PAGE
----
We need all of our businesses….not just the restaurants.. as much as I love them…! Weekends are big days for retail…there were some good ideas put forth limiting the no-traffic times….There must be a happy medium somewhere.

    Are we just becomming one big “Taste of Edmonds”? or are we creating a “Waste of Edmonds?” Again, nothing against restaurants…I’m a Girardis and Taki Tiki Rory’s fan. We need some out of the box thinking here. I wish I were versed in City Planning. which I’m not….so all I can do is verbalize.

  10. The great thing about this Mayor, Council and City Attorney is I don’t have to watch the boring meetings anymore. I know the various outcomes of all the issues before they happen. Just think 4 to 3 on all things Edmonds now. Great system of city government we have going here. Anyone interested in a change to Council/Manager system yet?

  11. Just keep voting [D] for more of this type of leadership. I still can’t get over the Police chief fiasco.

    1. Ed, not all Democrats including me are Socialists or Socialist wanna bees. I as a Democrat not a Socialist believe we should have a mixed council. But…NO far extreme Right Wing. AND NO far extreme Left wing. We need in both parties A bit of centerist thinking. People who are passionate but can and will work together. I am inclined to vote against all of them…I need to know exactly where each candidate stands on everything.
      This is a start over for us Edmonds…We may only get one.

  12. The mayor said his number one priority is the safety of the citizens of Edmonds, yet he wants to pack main st. so people can party Who is going enforce masks and social distancing. Sounds like it could turn into a super spreader.The Mayors number one priority is politics (think europe) Quite the dog and pony show last nite

    1. That’s the point. Main Street ISN’T packed for the most part. Retailers suffer loss of business on probably the most important day of the week for them.

      If you are forcing an “Unshoppable Main Street” on us move it to Sunday. The restaurants are still open and, even though a few retailers might suffer, the impact would be a lot less severe on the ones that are open on Sundays.

  13. I too feel Mayor and Council are overstepping in regards to Grocery $4 hazard pay, which should be required by their Unions. As for the two council members; Diane Buckshnis and Kristiana Johnson choosing to not involve, aka “abstain” themselves in the vote, just how often can one choose to not do what is expected of them?

    1. Oh what an evil web we weave….I filled out the vague survey. They didn’t ask, you are correct.
      I am not in favor of Walkable Edmonds..I am not in favor of street closures.
      First not fair for retailers, or citizens who do not live within 3 blocks of the city.
      As far as the Grocery Stores are concerned. What annoyed me more than anything was Vivian Olsen suggesting where we should get our groceries. PCC OR Trader Joe’s. Well we don’t all like organic we are not all vegan or vegetarians. A family of 2 cannot use some organics as they expire very quickly. Also, many products not available. And for many to most of Edmonds finds PCC too expensive, Vivian Olsen. Hey she said it right here. The nerve…I am totally shocked at that.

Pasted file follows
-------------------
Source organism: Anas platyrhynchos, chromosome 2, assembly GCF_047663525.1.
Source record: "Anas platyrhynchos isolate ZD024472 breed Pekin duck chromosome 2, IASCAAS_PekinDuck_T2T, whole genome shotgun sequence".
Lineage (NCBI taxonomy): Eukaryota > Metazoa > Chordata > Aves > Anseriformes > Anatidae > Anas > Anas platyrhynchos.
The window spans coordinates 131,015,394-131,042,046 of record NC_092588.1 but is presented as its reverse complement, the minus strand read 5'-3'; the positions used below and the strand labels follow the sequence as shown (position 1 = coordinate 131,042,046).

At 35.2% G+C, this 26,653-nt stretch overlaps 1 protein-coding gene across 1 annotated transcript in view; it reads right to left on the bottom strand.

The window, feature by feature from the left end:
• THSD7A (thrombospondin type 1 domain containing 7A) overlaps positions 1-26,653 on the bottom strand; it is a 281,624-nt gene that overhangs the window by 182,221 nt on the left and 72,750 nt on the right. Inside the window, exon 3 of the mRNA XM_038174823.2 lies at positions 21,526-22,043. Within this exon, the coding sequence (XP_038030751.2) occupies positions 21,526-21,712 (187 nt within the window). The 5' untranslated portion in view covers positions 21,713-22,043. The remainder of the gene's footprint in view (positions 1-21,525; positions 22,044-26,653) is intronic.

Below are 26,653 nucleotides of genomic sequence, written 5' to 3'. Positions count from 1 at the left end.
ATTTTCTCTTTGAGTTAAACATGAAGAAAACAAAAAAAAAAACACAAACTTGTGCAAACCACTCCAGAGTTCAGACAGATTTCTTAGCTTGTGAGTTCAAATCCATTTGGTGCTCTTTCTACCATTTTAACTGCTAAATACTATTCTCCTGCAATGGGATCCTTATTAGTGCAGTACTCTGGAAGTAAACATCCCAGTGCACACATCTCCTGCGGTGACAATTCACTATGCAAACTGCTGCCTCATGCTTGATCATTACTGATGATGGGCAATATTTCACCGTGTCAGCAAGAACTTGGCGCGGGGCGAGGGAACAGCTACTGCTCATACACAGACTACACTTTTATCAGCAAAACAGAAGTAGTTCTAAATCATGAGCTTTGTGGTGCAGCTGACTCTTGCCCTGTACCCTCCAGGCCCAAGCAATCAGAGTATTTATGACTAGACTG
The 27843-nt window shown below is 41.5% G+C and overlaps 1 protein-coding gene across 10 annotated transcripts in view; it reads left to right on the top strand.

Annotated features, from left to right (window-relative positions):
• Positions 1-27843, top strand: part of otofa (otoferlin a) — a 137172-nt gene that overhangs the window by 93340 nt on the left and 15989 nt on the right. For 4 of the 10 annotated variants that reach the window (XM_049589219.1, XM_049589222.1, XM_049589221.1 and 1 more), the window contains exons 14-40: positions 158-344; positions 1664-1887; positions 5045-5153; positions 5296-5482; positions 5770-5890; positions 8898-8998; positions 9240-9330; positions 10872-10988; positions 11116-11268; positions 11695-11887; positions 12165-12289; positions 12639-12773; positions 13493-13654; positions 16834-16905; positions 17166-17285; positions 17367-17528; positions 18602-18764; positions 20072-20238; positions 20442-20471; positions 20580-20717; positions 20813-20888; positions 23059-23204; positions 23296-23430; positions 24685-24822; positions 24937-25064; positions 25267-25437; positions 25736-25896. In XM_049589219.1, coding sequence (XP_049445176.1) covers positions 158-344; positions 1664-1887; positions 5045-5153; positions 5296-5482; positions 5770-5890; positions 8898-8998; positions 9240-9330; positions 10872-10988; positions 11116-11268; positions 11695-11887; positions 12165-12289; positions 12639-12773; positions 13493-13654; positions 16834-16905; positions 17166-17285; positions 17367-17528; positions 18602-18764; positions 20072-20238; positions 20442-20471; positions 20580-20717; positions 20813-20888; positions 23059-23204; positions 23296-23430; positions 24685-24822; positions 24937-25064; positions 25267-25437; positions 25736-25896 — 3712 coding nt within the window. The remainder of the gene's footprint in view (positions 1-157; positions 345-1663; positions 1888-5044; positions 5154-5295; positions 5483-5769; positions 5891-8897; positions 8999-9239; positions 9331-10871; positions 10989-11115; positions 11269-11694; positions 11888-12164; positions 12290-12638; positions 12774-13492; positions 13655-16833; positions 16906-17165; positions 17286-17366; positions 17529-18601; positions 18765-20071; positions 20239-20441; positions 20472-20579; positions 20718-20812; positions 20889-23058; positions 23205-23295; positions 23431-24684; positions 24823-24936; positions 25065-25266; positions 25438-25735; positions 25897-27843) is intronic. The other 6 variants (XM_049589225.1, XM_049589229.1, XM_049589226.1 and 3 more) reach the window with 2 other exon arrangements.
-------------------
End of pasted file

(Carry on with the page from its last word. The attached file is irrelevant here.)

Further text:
This is out of control, I am ashamed of our city and our Council on so many levels, it’s sad.

      1. I can see how that could rub you the wrong way.

        As you know from my “no” vote and from watching the meeting, I thought this grocery store hazard pay proposal was problematic. Why this industry and not others with the same or greater hazard levels? Why now as the vaccine rollout is getting to the “all eligible” stage? Should the government be involved? What are the unintended consequences?

        This discussion highlighted the grocery stores who were voluntarily doing the extra for their frontline workers. I thought that a positive, that as consumers, we can support those which have policies we respect, like providing more care for all involved, from the growers to the employees. You properly add the caveat “if you can afford to”, which was a point I made at another juncture. I pointed out that low income residents would be further inconvenienced if this was passed as they travel to a Lynnwood store to shop where there is no $4/hour hazard pay being passed on in the price of their groceries.

    2. If you follow the entire meeting, both Kristiana Johnson and I said we did not have enough information to make a valid decision as the packet ONLY contained the ordinance. There were many questions I asked as did Vivian Olson and Kristiana. Kristiana said she needed more time to see the statistics and details that were obviously missing, so that can lead to an abstention. In my opinion, if the local legislators want to to overstep their legislative roles and inject themselves into corporations and unions – why not treat all front line workers with equality and mandate hazard pay to teachers, nurses or small business that are on the frontline in Edmonds? There was not enough information to understand this concept and being a fiscal conservative and an extremely pragmatic process person, I could not make a valid decision despite the fact that I heard the emotional comments last night and I agree – these workers have done a stupendous job and really should be paid hazard pay (by their unions like PCC or Trader Joes). Lastly, I listen attentively at meetings and you will find I abstained another time last year during the bike lane debacle when Vivian said she needed more time to assimilate data and hundreds of citizen comments. So, it all comes down to a complete packet and transparency and this was not a time sensitive issue and one week with additional data might have change individuals opinions or the focus.